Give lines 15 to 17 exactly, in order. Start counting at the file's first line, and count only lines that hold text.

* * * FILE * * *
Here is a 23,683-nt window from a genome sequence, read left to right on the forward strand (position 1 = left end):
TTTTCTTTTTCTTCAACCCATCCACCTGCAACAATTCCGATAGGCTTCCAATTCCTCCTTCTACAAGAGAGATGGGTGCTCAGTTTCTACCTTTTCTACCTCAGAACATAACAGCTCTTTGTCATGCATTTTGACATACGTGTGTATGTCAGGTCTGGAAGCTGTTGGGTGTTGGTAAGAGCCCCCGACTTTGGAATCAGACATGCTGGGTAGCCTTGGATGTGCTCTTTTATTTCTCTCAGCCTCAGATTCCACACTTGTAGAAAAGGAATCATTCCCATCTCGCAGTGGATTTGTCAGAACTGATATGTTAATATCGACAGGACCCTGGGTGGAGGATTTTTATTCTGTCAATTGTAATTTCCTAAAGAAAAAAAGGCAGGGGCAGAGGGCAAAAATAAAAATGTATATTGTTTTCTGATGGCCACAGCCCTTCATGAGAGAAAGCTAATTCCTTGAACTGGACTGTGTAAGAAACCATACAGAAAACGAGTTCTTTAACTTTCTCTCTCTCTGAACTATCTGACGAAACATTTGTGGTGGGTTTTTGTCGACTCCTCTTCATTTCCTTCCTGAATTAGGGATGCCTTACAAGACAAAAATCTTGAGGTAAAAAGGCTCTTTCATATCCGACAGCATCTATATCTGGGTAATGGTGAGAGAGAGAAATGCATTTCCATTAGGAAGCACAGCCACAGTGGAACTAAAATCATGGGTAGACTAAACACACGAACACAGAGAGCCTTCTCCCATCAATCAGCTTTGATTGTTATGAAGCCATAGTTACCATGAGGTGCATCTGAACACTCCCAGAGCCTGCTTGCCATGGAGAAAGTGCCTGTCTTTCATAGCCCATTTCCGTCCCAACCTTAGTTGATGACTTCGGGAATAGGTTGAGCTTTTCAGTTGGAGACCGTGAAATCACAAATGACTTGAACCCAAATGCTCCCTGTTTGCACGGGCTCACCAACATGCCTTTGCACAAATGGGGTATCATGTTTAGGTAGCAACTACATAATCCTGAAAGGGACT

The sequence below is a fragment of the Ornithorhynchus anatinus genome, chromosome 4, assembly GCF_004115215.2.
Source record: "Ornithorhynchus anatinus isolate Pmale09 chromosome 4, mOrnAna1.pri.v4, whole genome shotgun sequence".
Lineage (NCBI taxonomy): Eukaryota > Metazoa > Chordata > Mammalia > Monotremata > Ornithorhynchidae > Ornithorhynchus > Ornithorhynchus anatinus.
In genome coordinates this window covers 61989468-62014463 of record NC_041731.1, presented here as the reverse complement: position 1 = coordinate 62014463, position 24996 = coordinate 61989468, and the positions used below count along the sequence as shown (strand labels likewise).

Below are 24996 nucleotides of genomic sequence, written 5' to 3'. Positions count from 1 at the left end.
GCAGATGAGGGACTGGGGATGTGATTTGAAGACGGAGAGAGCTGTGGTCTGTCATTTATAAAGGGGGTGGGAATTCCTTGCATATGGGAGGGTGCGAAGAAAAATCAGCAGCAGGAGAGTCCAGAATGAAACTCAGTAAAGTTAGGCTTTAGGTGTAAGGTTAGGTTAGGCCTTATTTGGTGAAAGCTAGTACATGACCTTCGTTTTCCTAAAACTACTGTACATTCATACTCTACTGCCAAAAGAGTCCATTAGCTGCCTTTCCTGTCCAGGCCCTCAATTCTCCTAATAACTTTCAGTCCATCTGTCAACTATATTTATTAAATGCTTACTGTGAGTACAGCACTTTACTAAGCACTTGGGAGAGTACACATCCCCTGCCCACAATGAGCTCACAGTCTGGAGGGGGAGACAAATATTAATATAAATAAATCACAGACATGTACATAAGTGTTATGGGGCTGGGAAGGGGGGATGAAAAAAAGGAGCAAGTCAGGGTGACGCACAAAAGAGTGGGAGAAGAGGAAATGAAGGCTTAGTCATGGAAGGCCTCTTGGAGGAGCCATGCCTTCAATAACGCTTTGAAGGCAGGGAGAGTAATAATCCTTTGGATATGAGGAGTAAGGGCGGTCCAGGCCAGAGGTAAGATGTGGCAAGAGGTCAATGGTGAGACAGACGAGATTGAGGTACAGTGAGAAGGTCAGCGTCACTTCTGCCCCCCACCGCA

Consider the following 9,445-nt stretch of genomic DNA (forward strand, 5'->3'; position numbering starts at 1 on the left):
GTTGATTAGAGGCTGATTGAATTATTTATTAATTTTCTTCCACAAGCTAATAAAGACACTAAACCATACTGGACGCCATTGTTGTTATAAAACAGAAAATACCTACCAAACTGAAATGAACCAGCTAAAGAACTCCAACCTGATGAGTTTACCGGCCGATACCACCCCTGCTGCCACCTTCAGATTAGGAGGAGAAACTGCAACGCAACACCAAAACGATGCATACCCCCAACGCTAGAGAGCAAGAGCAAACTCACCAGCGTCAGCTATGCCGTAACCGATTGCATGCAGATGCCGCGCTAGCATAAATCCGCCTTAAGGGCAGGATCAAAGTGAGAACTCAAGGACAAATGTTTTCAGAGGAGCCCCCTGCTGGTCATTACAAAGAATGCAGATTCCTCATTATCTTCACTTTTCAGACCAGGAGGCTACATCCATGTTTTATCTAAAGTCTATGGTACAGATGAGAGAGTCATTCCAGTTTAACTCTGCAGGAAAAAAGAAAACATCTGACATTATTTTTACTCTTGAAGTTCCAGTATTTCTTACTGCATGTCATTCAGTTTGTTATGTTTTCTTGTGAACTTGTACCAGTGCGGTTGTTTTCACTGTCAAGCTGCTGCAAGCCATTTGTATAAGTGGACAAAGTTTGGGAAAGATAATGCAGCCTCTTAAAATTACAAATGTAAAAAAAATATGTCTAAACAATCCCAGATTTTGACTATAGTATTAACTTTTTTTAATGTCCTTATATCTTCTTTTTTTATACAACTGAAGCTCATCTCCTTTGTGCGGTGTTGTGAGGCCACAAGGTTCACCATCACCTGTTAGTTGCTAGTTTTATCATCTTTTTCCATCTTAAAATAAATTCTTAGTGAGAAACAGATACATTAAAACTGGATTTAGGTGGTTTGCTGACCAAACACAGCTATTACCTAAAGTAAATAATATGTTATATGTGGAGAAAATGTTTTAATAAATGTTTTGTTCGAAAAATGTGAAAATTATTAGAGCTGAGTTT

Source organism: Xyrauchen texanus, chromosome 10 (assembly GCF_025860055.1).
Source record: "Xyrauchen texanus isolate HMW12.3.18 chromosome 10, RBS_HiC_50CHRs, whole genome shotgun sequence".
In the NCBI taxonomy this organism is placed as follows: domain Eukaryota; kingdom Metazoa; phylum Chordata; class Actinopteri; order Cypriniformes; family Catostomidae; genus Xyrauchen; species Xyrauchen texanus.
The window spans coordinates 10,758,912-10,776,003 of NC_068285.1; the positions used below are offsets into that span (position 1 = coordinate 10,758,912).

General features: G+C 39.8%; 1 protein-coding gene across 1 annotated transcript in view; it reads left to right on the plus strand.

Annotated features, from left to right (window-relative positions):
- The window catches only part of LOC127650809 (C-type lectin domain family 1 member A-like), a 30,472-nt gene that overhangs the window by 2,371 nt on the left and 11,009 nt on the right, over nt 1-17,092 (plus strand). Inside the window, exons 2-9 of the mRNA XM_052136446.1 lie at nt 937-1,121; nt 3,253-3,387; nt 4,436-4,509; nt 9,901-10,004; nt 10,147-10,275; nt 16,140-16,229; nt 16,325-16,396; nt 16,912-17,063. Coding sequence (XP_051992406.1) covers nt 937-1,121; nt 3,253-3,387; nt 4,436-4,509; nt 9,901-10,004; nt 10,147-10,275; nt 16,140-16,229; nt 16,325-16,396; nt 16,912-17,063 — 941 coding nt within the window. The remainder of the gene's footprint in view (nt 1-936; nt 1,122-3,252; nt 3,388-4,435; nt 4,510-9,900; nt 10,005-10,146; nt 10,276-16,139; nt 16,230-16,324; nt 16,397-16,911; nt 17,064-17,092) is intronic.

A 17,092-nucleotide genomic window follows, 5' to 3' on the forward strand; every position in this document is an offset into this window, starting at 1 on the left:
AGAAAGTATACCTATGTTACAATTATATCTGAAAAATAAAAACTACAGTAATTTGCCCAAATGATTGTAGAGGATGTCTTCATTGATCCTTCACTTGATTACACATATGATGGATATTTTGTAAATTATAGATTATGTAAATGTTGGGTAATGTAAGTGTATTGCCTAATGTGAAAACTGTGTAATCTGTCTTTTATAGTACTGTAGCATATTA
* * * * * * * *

General features: G+C 39.8%; 1 protein-coding gene across 1 annotated transcript in view; it reads left to right on the plus strand.

Annotated features, from left to right (window-relative positions):
- The window catches only part of LOC127650809 (C-type lectin domain family 1 member A-like), a 30,472-nt gene that overhangs the window by 2,371 nt on the left and 11,009 nt on the right, over nt 1-17,092 (plus strand). Inside the window, exons 2-9 of the mRNA XM_052136446.1 lie at nt 937-1,121; nt 3,253-3,387; nt 4,436-4,509; nt 9,901-10,004; nt 10,147-10,275; nt 16,140-16,229; nt 16,325-16,396; nt 16,912-17,063. Coding sequence (XP_051992406.1) covers nt 937-1,121; nt 3,253-3,387; nt 4,436-4,509; nt 9,901-10,004; nt 10,147-10,275; nt 16,140-16,229; nt 16,325-16,396; nt 16,912-17,063 — 941 coding nt within the window. The remainder of the gene's footprint in view (nt 1-936; nt 1,122-3,252; nt 3,388-4,435; nt 4,510-9,900; nt 10,005-10,146; nt 10,276-16,139; nt 16,230-16,324; nt 16,397-16,911; nt 17,064-17,092) is intronic.